Store Your Living Will in a Safe Place and Update It as Your Preferences Change

Once you’ve finished your living will, keep it in a secure location with your other estate planning papers, such as a house safe. A copy should also be given to your healthcare agent (if one exists), your doctor, and your local hospital.

Your healthcare choices are likely to alter as you get older and your life changes. That’s why it’s a good idea to check in on your living will now and then to make sure it’s up to date with your current intentions.

Why Should You Have a Living Will (Health Care Directive)?

A living will, also known as a health care directive or medical directive is a legal document. It specifies what activities the medical personnel should and should not take on your behalf, including:

  • Heroic Measures. If your heart stopped, would you want to be resuscitated?
  • Life Support. If you lost brain function or the ability to breathe, would you like to be kept alive?
  • End-of-Life Care. Do you want life-extending treatment? Pain medications? Religious rites?

Medical directives, such as a DNR (Do Not Resuscitate) order, must be followed by doctors. Physicians may be forced to act against your preferences if you don’t have a living will, and family members may be helpless to accomplish what you desire.

What Are the Benefits of Having a Living Will?

Even though a living will do not deal with a person’s assets, it is an essential part of the estate-planning process, which might involve preparing for incapacity or end-of-life care.

One of the most powerful advantages of a living will is the gift of peace of mind it may deliver to a patient’s family at a difficult time. If family members are unaware of their loved one’s particular medical desires, they will have to make an educated estimate as to what they would like.

Having a living will in place considerably lessens squabbling and ambiguity among family members who believe they know best what their loved one wants.

Advance directives and living will bring families together rather than put them against one another during difficult and stressful periods.

Our experienced will attorney will be able to assist you in drafting a living will that conveys your desires clearly, avoiding any potential family disagreement.

What Are the Several Types of a Living Will?

A living will is a legal instrument known as “advance directives.” The state of Washington recognizes numerous distinct forms of advance directives. The following are two essential advance directives:

Health Care Directives

This is the formal name for what is commonly referred to as a “living will.” This document specifies the degree of care you desire in the case of a catastrophic disability—when you’re on the verge of death or are rendered permanently unconscious, as assessed by physicians.

Durable Powers of Attorney

This document allows you to name a particular individual to make healthcare choices on your behalf and guarantees that your care instructions are fulfilled.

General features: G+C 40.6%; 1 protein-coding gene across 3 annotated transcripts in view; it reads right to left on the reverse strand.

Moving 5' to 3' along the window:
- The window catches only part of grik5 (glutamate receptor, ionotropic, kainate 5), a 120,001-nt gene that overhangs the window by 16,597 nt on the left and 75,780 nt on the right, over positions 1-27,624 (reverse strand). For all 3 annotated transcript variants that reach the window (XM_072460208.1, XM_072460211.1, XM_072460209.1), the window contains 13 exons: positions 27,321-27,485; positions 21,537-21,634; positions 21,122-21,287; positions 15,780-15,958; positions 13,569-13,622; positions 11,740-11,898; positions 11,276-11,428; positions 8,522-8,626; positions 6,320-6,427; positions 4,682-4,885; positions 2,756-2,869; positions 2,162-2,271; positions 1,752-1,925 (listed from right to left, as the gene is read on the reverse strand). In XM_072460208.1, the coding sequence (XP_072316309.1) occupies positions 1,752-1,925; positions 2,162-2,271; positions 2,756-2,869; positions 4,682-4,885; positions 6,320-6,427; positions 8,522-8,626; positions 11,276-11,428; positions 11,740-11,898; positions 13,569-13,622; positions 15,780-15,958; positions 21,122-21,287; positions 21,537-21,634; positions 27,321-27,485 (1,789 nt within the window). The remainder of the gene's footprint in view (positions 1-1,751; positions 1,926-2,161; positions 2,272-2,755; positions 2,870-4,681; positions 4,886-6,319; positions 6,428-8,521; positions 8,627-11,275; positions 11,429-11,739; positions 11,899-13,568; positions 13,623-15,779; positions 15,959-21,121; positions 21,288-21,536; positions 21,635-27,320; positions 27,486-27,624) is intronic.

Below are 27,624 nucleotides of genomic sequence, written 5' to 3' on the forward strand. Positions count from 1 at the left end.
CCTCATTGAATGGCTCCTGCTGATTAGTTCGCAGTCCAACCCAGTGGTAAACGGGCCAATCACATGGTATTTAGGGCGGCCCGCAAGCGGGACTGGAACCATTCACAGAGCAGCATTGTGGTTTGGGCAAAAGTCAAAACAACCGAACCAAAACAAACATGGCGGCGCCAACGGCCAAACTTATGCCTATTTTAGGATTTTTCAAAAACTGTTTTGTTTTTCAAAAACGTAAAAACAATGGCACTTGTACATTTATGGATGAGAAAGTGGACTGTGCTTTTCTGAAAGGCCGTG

When you include this document in your estate plan, you may ensure that your healthcare team and family will have access to a complete end-of-life plan.

What Goes in a Living Will?

When drafting a living will think about both long-term and short-term concerns that are important to you. It’s time to think about what constitutes a “meaningful quality of life” if you become so crippled that you can’t convey your desires.

Some of the problems individuals consider are:

Mechanical Ventilation

A ventilator can help you if you can no longer breathe independently.


Dialysis filters your blood to eliminate waste and reduce fluid accumulation if your kidneys fail.

Tube Feeding and Hydration

When you can’t chew or swallow, these choices might take the role of eating and drinking. You can be fed either intravenously or via stomach tubes.

Antibiotics and Antiviral Medications

At the end of their lives, some people prefer not to treat infections with medicines actively.

Palliative Care Options

Consider pain management and other factors related to the quality of life. You may want to die at home rather than in a hospital, and you may or may not want invasive or aggressive treatments for any subsequent diseases.

When is a Living Will in Effect?

Though a living will take effect as soon as it is made, physicians will not utilize it until you lose the ability to make your own health care decisions. It is revocable at any moment.

As long as the doctor is able, they will attempt to speak with the patient. If the patient’s expressed wishes contradict or conflict with a living will, the patient’s expressed wishes always take precedence.

Except in circumstances when it extends momentarily to carry out the deceased’s intentions about organ donation, the authority of a living will expires when the patient dies.

Your Knowledgeable Counsel for Sensitive Matters

Although there is no need for you to use an attorney to draft a living will, there are some legal guidelines to follow. According to the Washington State Attorney General, a living will must be written and dated by you and two witnesses.

Hiring our reputable living will attorney might be advantageous. When it’s time to write your living will, the Jones Legacy Law has years of professional experience assisting families in ensuring that their ultimate desires are honored and that their loved ones are cared for through a sound estate plan. 

To schedule a private consultation in our Tacoma office, call us or use the contact option on this page.